I landed at Kennedy Airport with two suitcases some 16 years later, Xmas 1982, and have "yet to recover from having been initiated during the Reagan Era." (2)
Ah, Ronald Reagan...
When in Boonville, don't you come to suddenly believe that I just read and listen to music. I need to earn my food too, you know -- and the boss (Jan) fully expects me to use the Stihl FS 250 trimmer to cut the tall California grass around the house as a precaution against fire. That week also, I sadly had to take down a valley oak and a madrone that were threatening the water tank (old-growth redwood), which was done with the help of Francisco and his crew. (More about trees in a moment...)
On Friday morning, June 11, I eased my way down to town with Priam and ordered breakfast at the Drive-In -- ham and jack omelet, potatoes, fruit and sourdough toast. As I was awaiting my order, I grabbed a copy of The Press Democrat, a bland among the bland, a nothingness of nothing paper published in Santa Rosa (it figures) and owned by The New York Times (all the dailies in Mendocino County are owned by corporate America), filled with ads to the brim and Associated Press reports and dispatches. "Ronald Reagan 1911-2004," I read on the top front page, left column. "Gorbachev, Thatcher pay tribute." "Tens of thousands wait in line for hours to view Reagan's casket in Capitol -- national funeral this morning." Followed the schedule:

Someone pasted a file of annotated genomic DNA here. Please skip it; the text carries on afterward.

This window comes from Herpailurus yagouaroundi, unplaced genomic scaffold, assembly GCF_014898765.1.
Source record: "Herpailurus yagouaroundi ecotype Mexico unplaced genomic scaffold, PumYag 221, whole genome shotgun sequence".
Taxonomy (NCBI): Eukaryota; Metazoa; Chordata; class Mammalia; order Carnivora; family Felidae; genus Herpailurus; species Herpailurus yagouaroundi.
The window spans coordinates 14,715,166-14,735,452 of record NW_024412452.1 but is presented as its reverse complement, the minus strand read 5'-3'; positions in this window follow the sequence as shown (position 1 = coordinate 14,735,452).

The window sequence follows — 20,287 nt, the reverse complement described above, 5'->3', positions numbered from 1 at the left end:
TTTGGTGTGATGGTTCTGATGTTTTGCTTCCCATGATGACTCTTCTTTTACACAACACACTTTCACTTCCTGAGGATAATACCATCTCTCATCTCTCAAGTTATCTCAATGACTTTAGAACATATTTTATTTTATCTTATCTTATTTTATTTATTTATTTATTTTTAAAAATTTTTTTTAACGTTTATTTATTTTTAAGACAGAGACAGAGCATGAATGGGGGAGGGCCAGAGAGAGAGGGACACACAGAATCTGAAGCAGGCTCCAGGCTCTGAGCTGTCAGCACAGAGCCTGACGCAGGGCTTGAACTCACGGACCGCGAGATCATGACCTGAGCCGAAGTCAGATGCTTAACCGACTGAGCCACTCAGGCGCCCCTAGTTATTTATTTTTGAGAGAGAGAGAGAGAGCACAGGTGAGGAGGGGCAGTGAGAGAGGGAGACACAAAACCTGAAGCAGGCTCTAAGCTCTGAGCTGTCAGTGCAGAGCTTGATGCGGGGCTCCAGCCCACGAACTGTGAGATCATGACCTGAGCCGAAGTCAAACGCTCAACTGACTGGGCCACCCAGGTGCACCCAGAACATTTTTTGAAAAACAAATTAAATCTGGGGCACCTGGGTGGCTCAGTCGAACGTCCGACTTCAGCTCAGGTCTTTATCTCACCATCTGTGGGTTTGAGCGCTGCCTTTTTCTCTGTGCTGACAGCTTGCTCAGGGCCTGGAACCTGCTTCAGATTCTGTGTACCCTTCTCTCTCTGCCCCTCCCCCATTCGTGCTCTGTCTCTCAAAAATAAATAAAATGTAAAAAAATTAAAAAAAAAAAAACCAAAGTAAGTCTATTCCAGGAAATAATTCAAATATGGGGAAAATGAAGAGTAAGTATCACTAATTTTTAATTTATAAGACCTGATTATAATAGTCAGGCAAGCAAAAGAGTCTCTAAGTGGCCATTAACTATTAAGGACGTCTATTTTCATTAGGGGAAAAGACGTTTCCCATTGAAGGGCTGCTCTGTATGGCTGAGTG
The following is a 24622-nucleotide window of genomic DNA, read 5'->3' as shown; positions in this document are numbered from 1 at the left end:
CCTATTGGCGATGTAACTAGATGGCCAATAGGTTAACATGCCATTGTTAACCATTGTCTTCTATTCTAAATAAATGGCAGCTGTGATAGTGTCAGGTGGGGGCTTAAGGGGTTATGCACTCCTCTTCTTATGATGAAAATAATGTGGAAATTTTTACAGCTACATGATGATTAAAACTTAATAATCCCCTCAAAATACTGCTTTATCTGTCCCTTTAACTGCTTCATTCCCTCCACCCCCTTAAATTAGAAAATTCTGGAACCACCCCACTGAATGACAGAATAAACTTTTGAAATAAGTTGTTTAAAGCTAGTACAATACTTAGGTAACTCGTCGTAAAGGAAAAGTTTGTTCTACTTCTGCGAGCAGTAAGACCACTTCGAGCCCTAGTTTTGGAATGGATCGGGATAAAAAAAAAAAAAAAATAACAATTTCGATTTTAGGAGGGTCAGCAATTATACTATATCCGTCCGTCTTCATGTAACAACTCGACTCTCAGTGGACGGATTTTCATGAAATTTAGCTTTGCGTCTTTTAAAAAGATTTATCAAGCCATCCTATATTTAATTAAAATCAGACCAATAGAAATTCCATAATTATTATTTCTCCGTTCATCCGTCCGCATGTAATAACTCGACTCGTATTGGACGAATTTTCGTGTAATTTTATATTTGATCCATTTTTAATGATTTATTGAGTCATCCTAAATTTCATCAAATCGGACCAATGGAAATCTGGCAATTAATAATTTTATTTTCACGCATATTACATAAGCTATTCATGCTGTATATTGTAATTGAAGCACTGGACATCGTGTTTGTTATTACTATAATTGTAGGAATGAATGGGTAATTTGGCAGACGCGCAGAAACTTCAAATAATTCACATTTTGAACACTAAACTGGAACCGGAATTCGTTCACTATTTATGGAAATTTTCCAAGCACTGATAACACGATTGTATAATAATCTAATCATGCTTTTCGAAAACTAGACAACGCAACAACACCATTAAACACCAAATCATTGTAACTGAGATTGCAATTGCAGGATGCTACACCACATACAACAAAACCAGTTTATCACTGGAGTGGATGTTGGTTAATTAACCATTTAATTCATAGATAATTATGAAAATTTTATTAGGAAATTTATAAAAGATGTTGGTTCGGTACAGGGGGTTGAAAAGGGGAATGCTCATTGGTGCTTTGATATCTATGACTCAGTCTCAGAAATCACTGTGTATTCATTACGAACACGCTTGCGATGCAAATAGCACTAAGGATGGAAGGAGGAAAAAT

"7:30 a.m. PDT: Coffin moves to Washington National Cathedral
"8:30 a.m.: Funeral Service.
"10:15 a.m.: Coffin leaves cathedral.
"11:45 a.m.: Departure from An-drews [sic] Air Force Base.
"4:45 p.m.: Arrival at Naval Air Station, Point Magu.
"6 p.m.: Arrival at Ronald Presidential Library in Simi Valley.
"Sunset: Private burial at library, at spot overlooking Pacific Ocean.
"TV networks and cable news channels plan live coverage throughout the day."
Almost 22 years now, and I still do not fathom Americana. Not that I haven't tried to learn and understand. For most of my first decade here, I refused to read or speak in French and immersed myself in American English -- New York Times every morning, TV in the evening, history books, a weekly novel and a page of the dictionary daily, Central Park, Fisher Hall, Metropolitan Opera, Carnegie Hall, Broadway... Then came Los Angeles where I got so lost Jan had to come to the rescue and bring me to the Bay Area, whose populace talks about consciousness, new worldview, sustainability, conflict resolution, new age religions, in the nonsensical language so wonderfully perfected by the lib-labs, and utterly co-opted by the elite. To keep a modicum of sanity, one must be armed with a fair dose of humor.